Unicycle club wheels into the spotlight

UTD Unicycle Club gives Comets a unique way to exercise and travel across campus in style

Sherya Ravi | Mercury Staff

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Juggling life and school can be difficult for college students, but the UTD Unicycle Club members balance it all atop their single wheel. These unicyclers gather together to navigate the college experience and build a community characterized by laughter, members said.    

The Unicycle Club, an official student organization at UTD, meets on Thursdays from 7 p.m. to 9 p.m. at the Tennis Courts, where members learn unicycling tricks for fun. The group welcomes all skill levels, and anyone can join, with unicycles provided for members at meetings. The group has been around since 2010 and had only four members last year, said Chase Alford, mathematics junior and president of the club. Memorable moments such as potluck gatherings and rides around campus, he said, define the social scene of the group and provide a community where he can pursue his love for unicycling while making strong friendships.               

“I think the Unicycle Club gives me a reason to be on campus and not be stuck in my room doing homework all the time,” Alford said. “It’s kind of cool being able to ride around campus and just be above everybody.” 

While unicycling can be a niche and difficult skill to pick up, computer science freshman Vincent Jones said the club teaches everything you need to know to succeed, with a relaxed atmosphere that helps the learning journey. Practicing between the tennis courts, the club measures milestones in how far members can ride, going from one pole in the chain-link fence to the next; eventually, unicyclers work up to fully riding with no support. A normal club meeting involves new individuals learning to take that first step in unicycling and advanced individuals working on skills like turning, staying idle — balancing while the unicycle stands still— and juggling while unicycling.  

“Unicycling feels terrible when you’re first learning, you’re wobbling all over the place,” Jones said. “But once you learn, and you’re proficient, it just feels so smooth. Your hands are completely free, you’re still moving forward … it feels so graceful if you do it right.” 

Mechanical engineering junior Thea Youngblood said one of her favorite parts of the club is meeting people and the reactions she receives. Youngblood often wakes at 5 a.m. to take unicycle rides and finds the activity a good way to exercise, often running into passersby who are amazed at the skill. She said people often ask her to do tricks or ride the unicycle if they see her with one, allowing her to socialize with others easily.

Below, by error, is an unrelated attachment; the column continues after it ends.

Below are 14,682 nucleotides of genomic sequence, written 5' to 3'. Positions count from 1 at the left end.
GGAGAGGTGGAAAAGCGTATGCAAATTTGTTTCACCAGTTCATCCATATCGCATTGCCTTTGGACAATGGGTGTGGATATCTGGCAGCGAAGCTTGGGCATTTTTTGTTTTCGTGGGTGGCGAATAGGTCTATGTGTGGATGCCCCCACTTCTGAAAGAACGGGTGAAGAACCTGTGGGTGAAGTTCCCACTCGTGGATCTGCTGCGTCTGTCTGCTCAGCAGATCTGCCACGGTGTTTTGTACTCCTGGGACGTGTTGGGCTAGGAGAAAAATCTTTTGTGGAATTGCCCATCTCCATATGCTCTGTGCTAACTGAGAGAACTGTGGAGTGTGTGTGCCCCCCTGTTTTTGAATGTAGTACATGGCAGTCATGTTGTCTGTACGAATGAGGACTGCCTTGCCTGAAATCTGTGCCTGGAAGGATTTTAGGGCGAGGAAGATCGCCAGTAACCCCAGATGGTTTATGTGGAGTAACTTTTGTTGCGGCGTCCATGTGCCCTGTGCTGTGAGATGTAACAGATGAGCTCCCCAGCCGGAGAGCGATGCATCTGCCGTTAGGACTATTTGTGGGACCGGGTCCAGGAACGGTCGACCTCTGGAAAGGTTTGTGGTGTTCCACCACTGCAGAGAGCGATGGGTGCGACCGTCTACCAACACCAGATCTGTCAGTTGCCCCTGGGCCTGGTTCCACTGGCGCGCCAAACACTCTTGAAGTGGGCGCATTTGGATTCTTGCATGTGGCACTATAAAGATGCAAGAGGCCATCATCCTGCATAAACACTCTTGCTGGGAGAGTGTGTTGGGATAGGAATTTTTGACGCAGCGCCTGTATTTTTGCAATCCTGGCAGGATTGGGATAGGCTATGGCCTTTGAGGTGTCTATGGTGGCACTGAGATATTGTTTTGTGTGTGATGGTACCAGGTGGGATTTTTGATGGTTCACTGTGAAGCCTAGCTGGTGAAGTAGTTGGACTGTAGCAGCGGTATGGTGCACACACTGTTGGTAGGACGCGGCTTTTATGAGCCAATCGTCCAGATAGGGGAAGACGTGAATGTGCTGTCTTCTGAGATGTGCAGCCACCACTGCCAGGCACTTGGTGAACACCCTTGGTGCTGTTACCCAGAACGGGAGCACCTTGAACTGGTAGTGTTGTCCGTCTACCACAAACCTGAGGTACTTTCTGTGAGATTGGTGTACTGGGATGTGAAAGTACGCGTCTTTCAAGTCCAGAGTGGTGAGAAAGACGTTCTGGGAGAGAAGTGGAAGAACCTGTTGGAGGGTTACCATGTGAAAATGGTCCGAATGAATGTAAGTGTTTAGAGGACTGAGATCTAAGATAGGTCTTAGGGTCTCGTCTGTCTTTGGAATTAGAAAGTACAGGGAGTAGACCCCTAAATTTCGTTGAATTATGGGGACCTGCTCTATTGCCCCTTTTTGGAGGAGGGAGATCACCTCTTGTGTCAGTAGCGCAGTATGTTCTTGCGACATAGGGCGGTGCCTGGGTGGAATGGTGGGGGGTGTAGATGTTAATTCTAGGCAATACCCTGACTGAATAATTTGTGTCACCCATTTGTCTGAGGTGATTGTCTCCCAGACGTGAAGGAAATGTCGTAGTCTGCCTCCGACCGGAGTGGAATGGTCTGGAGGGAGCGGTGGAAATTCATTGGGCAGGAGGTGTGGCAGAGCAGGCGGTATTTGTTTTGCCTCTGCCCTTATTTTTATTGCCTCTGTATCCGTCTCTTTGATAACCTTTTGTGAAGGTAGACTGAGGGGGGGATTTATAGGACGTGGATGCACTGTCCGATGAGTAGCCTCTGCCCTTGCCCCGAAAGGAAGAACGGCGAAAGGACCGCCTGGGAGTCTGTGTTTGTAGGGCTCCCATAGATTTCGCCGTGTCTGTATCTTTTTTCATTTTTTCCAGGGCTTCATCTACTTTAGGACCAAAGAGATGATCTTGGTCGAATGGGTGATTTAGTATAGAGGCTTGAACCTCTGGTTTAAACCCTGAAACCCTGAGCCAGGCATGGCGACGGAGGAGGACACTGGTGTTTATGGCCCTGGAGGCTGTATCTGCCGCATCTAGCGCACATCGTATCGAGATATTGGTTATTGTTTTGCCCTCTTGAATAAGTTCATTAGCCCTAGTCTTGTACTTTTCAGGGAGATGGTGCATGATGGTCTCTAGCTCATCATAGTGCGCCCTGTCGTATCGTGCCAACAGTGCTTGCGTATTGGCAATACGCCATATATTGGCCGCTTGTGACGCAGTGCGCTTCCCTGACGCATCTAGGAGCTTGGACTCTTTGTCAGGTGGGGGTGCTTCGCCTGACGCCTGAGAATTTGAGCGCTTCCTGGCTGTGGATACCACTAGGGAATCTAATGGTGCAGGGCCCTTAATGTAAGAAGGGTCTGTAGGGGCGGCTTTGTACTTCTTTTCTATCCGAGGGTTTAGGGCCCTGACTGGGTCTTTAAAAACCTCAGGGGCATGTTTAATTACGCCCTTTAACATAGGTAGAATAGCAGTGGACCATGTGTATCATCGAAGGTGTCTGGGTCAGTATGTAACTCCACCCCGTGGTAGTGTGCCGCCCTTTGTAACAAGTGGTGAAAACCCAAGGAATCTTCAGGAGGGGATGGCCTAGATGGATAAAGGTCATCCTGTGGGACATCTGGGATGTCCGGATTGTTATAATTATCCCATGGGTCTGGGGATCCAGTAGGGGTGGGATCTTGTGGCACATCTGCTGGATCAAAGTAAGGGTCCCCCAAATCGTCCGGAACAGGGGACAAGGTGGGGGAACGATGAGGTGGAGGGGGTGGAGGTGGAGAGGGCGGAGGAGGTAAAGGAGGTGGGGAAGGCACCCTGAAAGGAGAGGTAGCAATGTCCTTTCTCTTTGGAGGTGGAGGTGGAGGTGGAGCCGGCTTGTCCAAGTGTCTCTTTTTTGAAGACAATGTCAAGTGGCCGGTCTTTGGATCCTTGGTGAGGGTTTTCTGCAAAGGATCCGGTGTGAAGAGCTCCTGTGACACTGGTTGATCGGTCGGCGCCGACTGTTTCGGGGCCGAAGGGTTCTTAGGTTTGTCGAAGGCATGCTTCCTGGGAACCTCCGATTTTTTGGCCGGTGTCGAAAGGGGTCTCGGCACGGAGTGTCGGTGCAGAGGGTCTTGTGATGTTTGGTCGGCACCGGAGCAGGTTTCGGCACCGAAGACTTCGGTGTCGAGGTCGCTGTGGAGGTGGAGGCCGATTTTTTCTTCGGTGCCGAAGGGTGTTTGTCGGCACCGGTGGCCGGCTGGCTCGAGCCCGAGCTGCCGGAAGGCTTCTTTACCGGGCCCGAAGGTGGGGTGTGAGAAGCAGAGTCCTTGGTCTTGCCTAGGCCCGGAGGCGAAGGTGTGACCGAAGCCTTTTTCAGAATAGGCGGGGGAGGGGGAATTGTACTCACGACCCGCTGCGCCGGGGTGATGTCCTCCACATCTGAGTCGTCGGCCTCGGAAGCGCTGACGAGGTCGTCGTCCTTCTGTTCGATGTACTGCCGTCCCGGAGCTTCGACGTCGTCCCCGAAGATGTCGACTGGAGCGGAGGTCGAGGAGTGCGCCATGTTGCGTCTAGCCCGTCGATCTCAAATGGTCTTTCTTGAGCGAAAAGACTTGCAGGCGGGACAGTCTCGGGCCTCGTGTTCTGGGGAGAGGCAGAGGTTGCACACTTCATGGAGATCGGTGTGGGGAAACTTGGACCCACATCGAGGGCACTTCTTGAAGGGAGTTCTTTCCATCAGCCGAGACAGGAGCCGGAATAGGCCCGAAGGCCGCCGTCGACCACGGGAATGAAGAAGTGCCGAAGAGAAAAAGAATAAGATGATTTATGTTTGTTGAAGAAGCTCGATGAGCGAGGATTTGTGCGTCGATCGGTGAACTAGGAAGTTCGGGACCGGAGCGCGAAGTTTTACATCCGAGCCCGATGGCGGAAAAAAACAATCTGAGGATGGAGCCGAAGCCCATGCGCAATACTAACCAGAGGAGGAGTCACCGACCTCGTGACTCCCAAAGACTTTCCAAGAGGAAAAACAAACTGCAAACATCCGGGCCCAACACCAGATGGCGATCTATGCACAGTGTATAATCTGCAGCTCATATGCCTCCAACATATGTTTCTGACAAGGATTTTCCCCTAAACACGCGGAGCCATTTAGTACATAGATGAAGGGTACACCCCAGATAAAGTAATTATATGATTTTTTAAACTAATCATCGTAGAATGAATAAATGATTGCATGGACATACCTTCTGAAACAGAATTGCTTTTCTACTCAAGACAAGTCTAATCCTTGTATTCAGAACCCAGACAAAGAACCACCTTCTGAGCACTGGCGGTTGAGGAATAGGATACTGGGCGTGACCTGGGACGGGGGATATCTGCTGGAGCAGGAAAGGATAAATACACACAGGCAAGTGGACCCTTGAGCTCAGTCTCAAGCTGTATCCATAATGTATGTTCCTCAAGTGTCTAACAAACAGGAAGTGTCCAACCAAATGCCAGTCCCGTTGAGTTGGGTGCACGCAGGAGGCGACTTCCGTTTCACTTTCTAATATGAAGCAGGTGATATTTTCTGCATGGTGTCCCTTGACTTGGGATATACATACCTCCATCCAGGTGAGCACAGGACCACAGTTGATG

“If I bring this [unicycle] out in public people will come up to me and ask,” Youngblood said. “I’m definitely going to stop to talk to that person and if I’m just riding through campus and if I see someone else on a unicycle, I’m definitely gonna stop and talk.” 

Biochemistry junior Justin Genco said the club is one of the best social groups in college he has experienced. Members often meet outside of practices to eat out and socialize. According to Genco, the unicycle club created lasting friendships even to the point where two of the members decided to move in together.  

“I went to the first meeting, loved it, went to the second meeting and [that] was even better,” Genco said. “It feels so different than any kind of thing that you’ll do … [and] everyone’s having a good time, laughing and cracking jokes, getting excited over doing some kind of trick.” 

Computer science freshman Sean Clarke stumbled upon the unconventional hobby at the student organization fair. Initially dismissing the idea as ‘silly,’ Clarke’s curiosity led him back to the club, where he decided to give it a try. Clarke found himself drawn to the club’s tight-knit group, which he said helped him find his footing at UTD.  

“I think it’s been a nice break from academics, and just a way to just hang out, not worry about the daily stresses,” Clarke said. “The focus is unicycling and just hanging out … just chilling together, so it’s just a breath of fresh air, a nice an anchor to my week that I look forward to. Something that I take good things back from.” 

Despite fluctuations in attendance, Alford said recent efforts to promote activities, such as hanging flyers around school bulletins, have attracted new people, with the group now having 15 members. With unicycling, Alford said he finds solace and fulfillment in pushing the boundaries of what he once thought was impossible, from juggling with his eyes closed to embarking on lengthy rides spanning up to 40 miles. He also said the group aspires to increase their rides around campus and planned events, like when members rode with the DFW Unicycle Club this past September near Grapevine Lake, to help better unify the group over their shared hobby.  

“It’s a great club and all the people there are super nice,” Clarke said. “It’s tricky and it takes time for sure … [but] there’s a lot of value in just trying things out and seeing where they go. [The learning process] felt a lot more personal and everyone’s just trying to learn how to ride a unicycle together.” 


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